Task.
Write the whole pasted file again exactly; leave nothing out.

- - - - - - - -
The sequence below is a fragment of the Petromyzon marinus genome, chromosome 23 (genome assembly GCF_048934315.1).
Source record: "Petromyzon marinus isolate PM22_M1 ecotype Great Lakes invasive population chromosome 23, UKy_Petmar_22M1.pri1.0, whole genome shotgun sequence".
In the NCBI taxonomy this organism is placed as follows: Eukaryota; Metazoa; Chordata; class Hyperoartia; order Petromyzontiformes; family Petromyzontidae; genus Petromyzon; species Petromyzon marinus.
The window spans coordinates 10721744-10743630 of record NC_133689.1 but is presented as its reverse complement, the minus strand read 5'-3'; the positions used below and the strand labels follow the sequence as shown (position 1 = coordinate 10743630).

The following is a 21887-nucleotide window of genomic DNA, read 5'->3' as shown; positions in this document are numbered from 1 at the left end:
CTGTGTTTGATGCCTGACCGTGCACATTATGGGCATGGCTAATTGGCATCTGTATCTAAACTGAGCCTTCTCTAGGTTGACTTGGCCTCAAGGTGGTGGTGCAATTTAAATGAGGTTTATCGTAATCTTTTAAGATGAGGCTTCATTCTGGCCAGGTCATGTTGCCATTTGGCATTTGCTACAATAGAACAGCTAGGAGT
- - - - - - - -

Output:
The sequence below is a fragment of the Petromyzon marinus genome, chromosome 23 (genome assembly GCF_048934315.1).
Source record: "Petromyzon marinus isolate PM22_M1 ecotype Great Lakes invasive population chromosome 23, UKy_Petmar_22M1.pri1.0, whole genome shotgun sequence".
In the NCBI taxonomy this organism is placed as follows: Eukaryota; Metazoa; Chordata; class Hyperoartia; order Petromyzontiformes; family Petromyzontidae; genus Petromyzon; species Petromyzon marinus.
The window spans coordinates 10721744-10743630 of record NC_133689.1 but is presented as its reverse complement, the minus strand read 5'-3'; the positions used below and the strand labels follow the sequence as shown (position 1 = coordinate 10743630).

The following is a 21887-nucleotide window of genomic DNA, read 5'->3' as shown; positions in this document are numbered from 1 at the left end:
CTGTGTTTGATGCCTGACCGTGCACATTATGGGCATGGCTAATTGGCATCTGTATCTAAACTGAGCCTTCTCTAGGTTGACTTGGCCTCAAGGTGGTGGTGCAATTTAAATGAGGTTTATCGTAATCTTTTAAGATGAGGCTTCATTCTGGCCAGGTCATGTTGCCATTTGGCATTTGCTACAATAGAACAGCTAGGAGT